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Saved by Street Photography: An Answer to Isolation
Issue 02: November 2022
A desire to isolate is something I’ve lived with, looked at, and worked on throughout my life. And although sometimes I still do have a desire to isolate, I am honest with myself about it, so I don’t fall into denial and sink back into seclusion. After many years of determined focus on self-help and self-care, these days I have no problem allowing myself some alone time when needed. Although I’m cautious not to overstep the line where healthy alone time becomes unhealthy isolation and dissociation. I could have easily used the covid lockdowns as an excuse to sink back into the isolation that was once so prevalent in my life. These days, however, when I catch myself slipping into a mindset of separation and seclusion, or into an unhealthy desire to avoid life and isolate, I immediately take action and intervene. For me, street photography was an intervention. It saved me from myself.
I bought my first camera back in 2001 for the sole purpose of documenting my kids growing up. This was years before everyone was walking around with camera-phones in their pockets. The idea of a small point and shoot camera with a built-in flash where I didn’t have to know anything about photography other than pointing and shooting, and didn’t have to mess around with dropping off and picking up film, played a huge part in choosing the camera I did (a second-generation Canon Digital Elph). I had no thoughts of becoming a photographer, I just wanted to make sure I grabbed all these memories while I had the chance.
And then it happened... I accidently took an amazing photo! A photo that once loaded into my computer and seen on a full screen, struck me. It was a snapshot of my son Max. He was sitting at the table having lunch and wearing one of my hats when I noticed how cute he looked and quickly grabbed my camera which I always kept nearby. I snapped off a few shots and to my amazement captured a part of my son I hadn’t noticed before. This was not just a portrait. There was something deeper. An essence.
For a fraction of an instant, while I was clicking the shutter button, my son looked directly into the camera’s lens. And although I have looked into my sons eyes many times before this, I hadn’t realized until I loaded this photo into my computer and viewed it on a larger screen that he and I have never made true eye contact. I couldn’t believe it. I went back into archive to look at the other photos I snapped of him that day. There were four or five more simple snapshots of my son sitting there wearing my hat and having lunch. But these photos, weren’t this photo. This photo was special. I made sure everyone in the family got a copy, and they too were struck.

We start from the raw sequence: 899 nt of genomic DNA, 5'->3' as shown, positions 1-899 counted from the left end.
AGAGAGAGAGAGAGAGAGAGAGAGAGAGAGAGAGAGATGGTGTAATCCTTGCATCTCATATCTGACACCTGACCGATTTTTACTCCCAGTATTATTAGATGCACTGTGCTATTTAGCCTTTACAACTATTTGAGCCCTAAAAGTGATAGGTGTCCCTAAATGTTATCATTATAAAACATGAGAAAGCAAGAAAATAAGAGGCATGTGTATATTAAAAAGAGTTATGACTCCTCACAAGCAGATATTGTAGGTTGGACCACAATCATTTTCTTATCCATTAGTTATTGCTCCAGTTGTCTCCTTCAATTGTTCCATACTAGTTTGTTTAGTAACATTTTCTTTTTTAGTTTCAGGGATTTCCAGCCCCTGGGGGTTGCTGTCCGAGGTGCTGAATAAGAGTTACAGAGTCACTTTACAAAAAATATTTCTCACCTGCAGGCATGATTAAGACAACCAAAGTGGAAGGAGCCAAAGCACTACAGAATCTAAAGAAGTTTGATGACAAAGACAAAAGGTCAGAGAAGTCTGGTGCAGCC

This photograph was extremely powerful to all who know and love Max, because Max is Autistic. And although he is on the higher functioning side of the ASD spectrum, and has come a very long way in the past 20 years regarding his eye contact and other social, emotional and personal communication skills, up until the point of this photo, Max had never made real eye contact with any of us. This is why it was so powerful; there he was, looking us all in the eye. Amazing!
This photo had given me such a new insight into my son that it was here, he and I began a conscious and dedicated alliance, working on social and emotional skills such as strategic responses to triggering situations, remaining flexible and open to change, and appropriate communication skills, including eye contact. I learned that I too, had plenty to work on. To be more patient. To be more understanding. To respond rather than react, especially in challenging or frustrating situations. And how to keep my mind open so I could continue to learn as much as I could in order to help my son. I wanted to be one person that Max knew would always be there. I wanted him to understand that in this crazy world, he had one person he could count on despite all the craziness. Max was almost three years old when I snapped this photo. Today, he is in his twenties and a Senior at one of our local Universities.
After creating this amazing image by accident, I remember having the thought, ‘Imagine what would happen if I actually tried to make good photos!’ This is where I began thinking outside the box and putting some abstract and artistic consideration into each photo I created. I began looking at the world from different angles and perspectives. I began seeing differently. I looked at the effects of sunlight during different hours of day, and created compositions without realizing this is what I was doing. My love for photography had begun. Thanks Max!
Coming in December 2022… Issue 03